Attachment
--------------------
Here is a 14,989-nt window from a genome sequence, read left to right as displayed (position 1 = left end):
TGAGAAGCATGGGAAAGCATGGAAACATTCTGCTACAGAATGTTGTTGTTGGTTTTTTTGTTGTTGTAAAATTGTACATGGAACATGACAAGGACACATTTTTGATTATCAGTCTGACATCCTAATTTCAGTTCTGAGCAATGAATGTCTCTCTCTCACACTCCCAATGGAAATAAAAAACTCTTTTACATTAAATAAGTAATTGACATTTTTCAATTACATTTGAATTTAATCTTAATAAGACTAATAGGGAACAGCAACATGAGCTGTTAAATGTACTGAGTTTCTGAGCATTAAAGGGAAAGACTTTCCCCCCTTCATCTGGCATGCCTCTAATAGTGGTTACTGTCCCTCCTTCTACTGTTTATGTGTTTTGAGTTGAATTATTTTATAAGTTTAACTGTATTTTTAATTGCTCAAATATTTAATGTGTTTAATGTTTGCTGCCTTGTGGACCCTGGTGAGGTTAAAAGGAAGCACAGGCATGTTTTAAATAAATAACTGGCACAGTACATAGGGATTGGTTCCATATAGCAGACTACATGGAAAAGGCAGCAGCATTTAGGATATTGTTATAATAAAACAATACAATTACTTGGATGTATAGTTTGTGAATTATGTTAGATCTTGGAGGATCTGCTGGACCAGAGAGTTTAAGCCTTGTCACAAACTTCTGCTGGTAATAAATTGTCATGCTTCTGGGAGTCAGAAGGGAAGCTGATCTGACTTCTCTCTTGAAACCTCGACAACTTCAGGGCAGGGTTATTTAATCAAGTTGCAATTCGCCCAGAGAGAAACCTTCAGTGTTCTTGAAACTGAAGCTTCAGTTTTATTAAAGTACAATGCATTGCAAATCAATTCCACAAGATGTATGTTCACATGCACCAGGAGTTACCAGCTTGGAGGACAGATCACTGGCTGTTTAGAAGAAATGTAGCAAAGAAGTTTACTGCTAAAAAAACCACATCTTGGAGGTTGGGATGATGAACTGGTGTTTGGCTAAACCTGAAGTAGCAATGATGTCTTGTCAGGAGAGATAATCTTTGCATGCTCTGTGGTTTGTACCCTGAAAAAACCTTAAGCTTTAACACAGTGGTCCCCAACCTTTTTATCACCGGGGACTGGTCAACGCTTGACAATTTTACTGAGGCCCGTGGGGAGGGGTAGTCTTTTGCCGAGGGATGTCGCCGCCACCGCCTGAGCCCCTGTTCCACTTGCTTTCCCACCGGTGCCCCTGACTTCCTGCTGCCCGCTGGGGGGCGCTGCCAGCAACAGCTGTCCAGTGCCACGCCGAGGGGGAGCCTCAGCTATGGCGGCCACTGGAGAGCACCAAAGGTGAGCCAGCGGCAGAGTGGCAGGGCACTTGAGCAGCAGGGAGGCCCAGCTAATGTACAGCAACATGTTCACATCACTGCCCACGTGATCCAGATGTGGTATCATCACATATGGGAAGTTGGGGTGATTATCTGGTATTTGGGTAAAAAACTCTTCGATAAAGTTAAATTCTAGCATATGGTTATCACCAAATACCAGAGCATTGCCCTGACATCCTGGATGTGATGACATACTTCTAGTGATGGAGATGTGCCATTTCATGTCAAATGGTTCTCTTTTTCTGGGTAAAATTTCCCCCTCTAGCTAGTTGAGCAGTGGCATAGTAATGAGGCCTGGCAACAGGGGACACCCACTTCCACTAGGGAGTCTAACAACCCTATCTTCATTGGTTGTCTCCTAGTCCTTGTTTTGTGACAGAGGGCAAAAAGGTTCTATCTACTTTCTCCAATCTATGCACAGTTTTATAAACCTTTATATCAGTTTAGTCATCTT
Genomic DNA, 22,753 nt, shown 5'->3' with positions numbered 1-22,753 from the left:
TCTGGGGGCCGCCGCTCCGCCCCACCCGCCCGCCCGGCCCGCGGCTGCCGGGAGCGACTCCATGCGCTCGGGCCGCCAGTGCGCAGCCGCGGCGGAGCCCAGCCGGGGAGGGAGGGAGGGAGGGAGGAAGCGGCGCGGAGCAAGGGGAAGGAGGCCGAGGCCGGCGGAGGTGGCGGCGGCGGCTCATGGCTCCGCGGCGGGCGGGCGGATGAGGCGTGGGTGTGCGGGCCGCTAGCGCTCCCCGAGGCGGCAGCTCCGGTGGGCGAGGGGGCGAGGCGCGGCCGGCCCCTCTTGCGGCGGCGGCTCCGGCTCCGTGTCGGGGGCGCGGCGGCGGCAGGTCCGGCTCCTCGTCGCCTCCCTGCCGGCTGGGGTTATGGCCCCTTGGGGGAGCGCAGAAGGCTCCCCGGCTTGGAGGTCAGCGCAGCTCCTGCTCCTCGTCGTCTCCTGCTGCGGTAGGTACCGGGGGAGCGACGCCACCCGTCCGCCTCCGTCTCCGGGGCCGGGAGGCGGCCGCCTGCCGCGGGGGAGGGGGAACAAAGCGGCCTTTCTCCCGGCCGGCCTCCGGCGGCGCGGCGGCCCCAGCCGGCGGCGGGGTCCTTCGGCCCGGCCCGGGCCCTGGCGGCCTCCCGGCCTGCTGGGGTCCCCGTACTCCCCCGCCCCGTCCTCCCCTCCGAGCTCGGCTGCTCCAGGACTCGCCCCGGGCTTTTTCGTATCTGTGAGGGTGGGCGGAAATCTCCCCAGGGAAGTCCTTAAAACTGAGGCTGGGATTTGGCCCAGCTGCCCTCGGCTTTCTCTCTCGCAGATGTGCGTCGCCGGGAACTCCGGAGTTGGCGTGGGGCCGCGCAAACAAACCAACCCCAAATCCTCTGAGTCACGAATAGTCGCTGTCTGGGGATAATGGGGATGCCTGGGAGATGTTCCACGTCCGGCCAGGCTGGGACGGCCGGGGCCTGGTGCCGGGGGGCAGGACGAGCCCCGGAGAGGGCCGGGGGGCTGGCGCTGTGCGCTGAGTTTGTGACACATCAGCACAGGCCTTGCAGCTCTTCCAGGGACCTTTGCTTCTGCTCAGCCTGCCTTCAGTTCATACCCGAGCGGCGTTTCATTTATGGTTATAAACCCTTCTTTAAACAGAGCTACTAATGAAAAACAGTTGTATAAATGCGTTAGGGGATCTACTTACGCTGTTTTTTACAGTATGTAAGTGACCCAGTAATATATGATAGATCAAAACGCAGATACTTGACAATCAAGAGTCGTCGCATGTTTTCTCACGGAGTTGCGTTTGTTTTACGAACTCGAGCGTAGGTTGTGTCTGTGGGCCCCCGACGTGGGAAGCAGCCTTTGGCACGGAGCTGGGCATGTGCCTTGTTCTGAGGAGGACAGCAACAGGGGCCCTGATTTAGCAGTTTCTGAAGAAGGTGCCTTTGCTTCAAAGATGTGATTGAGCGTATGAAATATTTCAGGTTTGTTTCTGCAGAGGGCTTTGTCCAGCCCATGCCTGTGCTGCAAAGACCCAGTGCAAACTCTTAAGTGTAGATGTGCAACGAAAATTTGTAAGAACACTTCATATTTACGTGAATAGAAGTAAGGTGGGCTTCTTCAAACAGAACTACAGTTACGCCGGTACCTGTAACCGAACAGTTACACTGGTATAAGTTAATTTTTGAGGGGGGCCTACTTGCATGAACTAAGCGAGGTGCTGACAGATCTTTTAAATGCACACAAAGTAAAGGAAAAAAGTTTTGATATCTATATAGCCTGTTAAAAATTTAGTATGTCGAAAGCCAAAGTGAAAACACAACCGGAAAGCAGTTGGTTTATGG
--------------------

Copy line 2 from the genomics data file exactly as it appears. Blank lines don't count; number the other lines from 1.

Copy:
TGAGAAGCATGGGAAAGCATGGAAACATTCTGCTACAGAATGTTGTTGTTGGTTTTTTTGTTGTTGTAAAATTGTACATGGAACATGACAAGGACACATTTTTGATTATCAGTCTGACATCCTAATTTCAGTTCTGAGCAATGAATGTCTCTCTCTCACACTCCCAATGGAAATAAAAAACTCTTTTACATTAAATAAGTAATTGACATTTTTCAATTACATTTGAATTTAATCTTAATAAGACTAATAGGGAACAGCAACATGAGCTGTTAAATGTACTGAGTTTCTGAGCATTAAAGGGAAAGACTTTCCCCCCTTCATCTGGCATGCCTCTAATAGTGGTTACTGTCCCTCCTTCTACTGTTTATGTGTTTTGAGTTGAATTATTTTATAAGTTTAACTGTATTTTTAATTGCTCAAATATTTAATGTGTTTAATGTTTGCTGCCTTGTGGACCCTGGTGAGGTTAAAAGGAAGCACAGGCATGTTTTAAATAAATAACTGGCACAGTACATAGGGATTGGTTCCATATAGCAGACTACATGGAAAAGGCAGCAGCATTTAGGATATTGTTATAATAAAACAATACAATTACTTGGATGTATAGTTTGTGAATTATGTTAGATCTTGGAGGATCTGCTGGACCAGAGAGTTTAAGCCTTGTCACAAACTTCTGCTGGTAATAAATTGTCATGCTTCTGGGAGTCAGAAGGGAAGCTGATCTGACTTCTCTCTTGAAACCTCGACAACTTCAGGGCAGGGTTATTTAATCAAGTTGCAATTCGCCCAGAGAGAAACCTTCAGTGTTCTTGAAACTGAAGCTTCAGTTTTATTAAAGTACAATGCATTGCAAATCAATTCCACAAGATGTATGTTCACATGCACCAGGAGTTACCAGCTTGGAGGACAGATCACTGGCTGTTTAGAAGAAATGTAGCAAAGAAGTTTACTGCTAAAAAAACCACATCTTGGAGGTTGGGATGATGAACTGGTGTTTGGCTAAACCTGAAGTAGCAATGATGTCTTGTCAGGAGAGATAATCTTTGCATGCTCTGTGGTTTGTACCCTGAAAAAACCTTAAGCTTTAACACAGTGGTCCCCAACCTTTTTATCACCGGGGACTGGTCAACGCTTGACAATTTTACTGAGGCCCGTGGGGAGGGGTAGTCTTTTGCCGAGGGATGTCGCCGCCACCGCCTGAGCCCCTGTTCCACTTGCTTTCCCACCGGTGCCCCTGACTTCCTGCTGCCCGCTGGGGGGCGCTGCCAGCAACAGCTGTCCAGTGCCACGCCGAGGGGGAGCCTCAGCTATGGCGGCCACTGGAGAGCACCAAAGGTGAGCCAGCGGCAGAGTGGCAGGGCACTTGAGCAGCAGGGAGGCCCAGCTAATGTACAGCAACATGTTCACATCACTGCCCACGTGATCCAGATGTGGTATCATCACATATGGGAAGTTGGGGTGATTATCTGGTATTTGGGTAAAAAACTCTTCGATAAAGTTAAATTCTAGCATATGGTTATCACCAAATACCAGAGCATTGCCCTGACATCCTGGATGTGATGACATACTTCTAGTGATGGAGATGTGCCATTTCATGTCAAATGGTTCTCTTTTTCTGGGTAAAATTTCCCCCTCTAGCTAGTTGAGCAGTGGCATAGTAATGAGGCCTGGCAACAGGGGACACCCACTTCCACTAGGGAGTCTAACAACCCTATCTTCATTGGTTGTCTCCTAGTCCTTGTTTTGTGACAGAGGGCAAAAAGGTTCTATCTACTTTCTCCAATCTATGCACAGTTTTATAAACCTTTATATCAGTTTAGTCATCTT